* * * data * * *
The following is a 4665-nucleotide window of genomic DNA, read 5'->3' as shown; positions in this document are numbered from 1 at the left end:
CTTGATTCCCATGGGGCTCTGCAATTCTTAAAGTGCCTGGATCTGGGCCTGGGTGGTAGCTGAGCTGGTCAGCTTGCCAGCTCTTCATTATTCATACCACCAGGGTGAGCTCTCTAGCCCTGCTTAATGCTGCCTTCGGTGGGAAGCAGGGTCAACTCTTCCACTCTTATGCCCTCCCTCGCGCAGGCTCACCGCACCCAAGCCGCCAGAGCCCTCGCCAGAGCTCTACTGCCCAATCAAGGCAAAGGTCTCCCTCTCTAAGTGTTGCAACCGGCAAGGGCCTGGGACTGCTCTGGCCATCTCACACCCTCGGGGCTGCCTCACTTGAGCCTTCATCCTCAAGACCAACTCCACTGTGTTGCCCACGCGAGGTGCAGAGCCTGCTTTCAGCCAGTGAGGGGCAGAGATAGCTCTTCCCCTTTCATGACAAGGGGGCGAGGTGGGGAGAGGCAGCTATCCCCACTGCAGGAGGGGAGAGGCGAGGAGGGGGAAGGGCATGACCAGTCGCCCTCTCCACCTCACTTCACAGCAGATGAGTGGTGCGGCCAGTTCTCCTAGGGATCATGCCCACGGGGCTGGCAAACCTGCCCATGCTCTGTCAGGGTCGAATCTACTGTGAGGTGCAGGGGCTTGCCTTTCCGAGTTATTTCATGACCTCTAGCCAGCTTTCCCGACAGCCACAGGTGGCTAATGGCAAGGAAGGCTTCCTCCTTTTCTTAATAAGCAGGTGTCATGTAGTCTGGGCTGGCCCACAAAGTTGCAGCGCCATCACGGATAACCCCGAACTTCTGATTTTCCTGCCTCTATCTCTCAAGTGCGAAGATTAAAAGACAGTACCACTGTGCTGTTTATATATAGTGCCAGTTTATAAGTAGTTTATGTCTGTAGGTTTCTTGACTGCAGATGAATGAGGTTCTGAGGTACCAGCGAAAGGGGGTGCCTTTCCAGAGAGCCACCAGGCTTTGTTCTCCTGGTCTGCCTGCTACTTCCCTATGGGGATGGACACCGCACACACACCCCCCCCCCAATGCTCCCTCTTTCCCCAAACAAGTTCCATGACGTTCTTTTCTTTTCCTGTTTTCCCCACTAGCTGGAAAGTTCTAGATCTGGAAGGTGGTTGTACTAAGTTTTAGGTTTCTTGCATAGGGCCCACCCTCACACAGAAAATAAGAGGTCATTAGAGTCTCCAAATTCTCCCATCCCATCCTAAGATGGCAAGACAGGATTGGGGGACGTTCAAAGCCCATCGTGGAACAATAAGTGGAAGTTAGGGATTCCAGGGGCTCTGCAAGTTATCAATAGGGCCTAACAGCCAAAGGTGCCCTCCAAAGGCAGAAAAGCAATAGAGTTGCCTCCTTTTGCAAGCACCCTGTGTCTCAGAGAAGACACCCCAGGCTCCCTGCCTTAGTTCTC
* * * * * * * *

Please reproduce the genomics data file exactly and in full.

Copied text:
The following is a 4665-nucleotide window of genomic DNA, read 5'->3' as shown; positions in this document are numbered from 1 at the left end:
CTTGATTCCCATGGGGCTCTGCAATTCTTAAAGTGCCTGGATCTGGGCCTGGGTGGTAGCTGAGCTGGTCAGCTTGCCAGCTCTTCATTATTCATACCACCAGGGTGAGCTCTCTAGCCCTGCTTAATGCTGCCTTCGGTGGGAAGCAGGGTCAACTCTTCCACTCTTATGCCCTCCCTCGCGCAGGCTCACCGCACCCAAGCCGCCAGAGCCCTCGCCAGAGCTCTACTGCCCAATCAAGGCAAAGGTCTCCCTCTCTAAGTGTTGCAACCGGCAAGGGCCTGGGACTGCTCTGGCCATCTCACACCCTCGGGGCTGCCTCACTTGAGCCTTCATCCTCAAGACCAACTCCACTGTGTTGCCCACGCGAGGTGCAGAGCCTGCTTTCAGCCAGTGAGGGGCAGAGATAGCTCTTCCCCTTTCATGACAAGGGGGCGAGGTGGGGAGAGGCAGCTATCCCCACTGCAGGAGGGGAGAGGCGAGGAGGGGGAAGGGCATGACCAGTCGCCCTCTCCACCTCACTTCACAGCAGATGAGTGGTGCGGCCAGTTCTCCTAGGGATCATGCCCACGGGGCTGGCAAACCTGCCCATGCTCTGTCAGGGTCGAATCTACTGTGAGGTGCAGGGGCTTGCCTTTCCGAGTTATTTCATGACCTCTAGCCAGCTTTCCCGACAGCCACAGGTGGCTAATGGCAAGGAAGGCTTCCTCCTTTTCTTAATAAGCAGGTGTCATGTAGTCTGGGCTGGCCCACAAAGTTGCAGCGCCATCACGGATAACCCCGAACTTCTGATTTTCCTGCCTCTATCTCTCAAGTGCGAAGATTAAAAGACAGTACCACTGTGCTGTTTATATATAGTGCCAGTTTATAAGTAGTTTATGTCTGTAGGTTTCTTGACTGCAGATGAATGAGGTTCTGAGGTACCAGCGAAAGGGGGTGCCTTTCCAGAGAGCCACCAGGCTTTGTTCTCCTGGTCTGCCTGCTACTTCCCTATGGGGATGGACACCGCACACACACCCCCCCCCCAATGCTCCCTCTTTCCCCAAACAAGTTCCATGACGTTCTTTTCTTTTCCTGTTTTCCCCACTAGCTGGAAAGTTCTAGATCTGGAAGGTGGTTGTACTAAGTTTTAGGTTTCTTGCATAGGGCCCACCCTCACACAGAAAATAAGAGGTCATTAGAGTCTCCAAATTCTCCCATCCCATCCTAAGATGGCAAGACAGGATTGGGGGACGTTCAAAGCCCATCGTGGAACAATAAGTGGAAGTTAGGGATTCCAGGGGCTCTGCAAGTTATCAATAGGGCCTAACAGCCAAAGGTGCCCTCCAAAGGCAGAAAAGCAATAGAGTTGCCTCCTTTTGCAAGCACCCTGTGTCTCAGAGAAGACACCCCAGGCTCCCTGCCTTAGTTCTC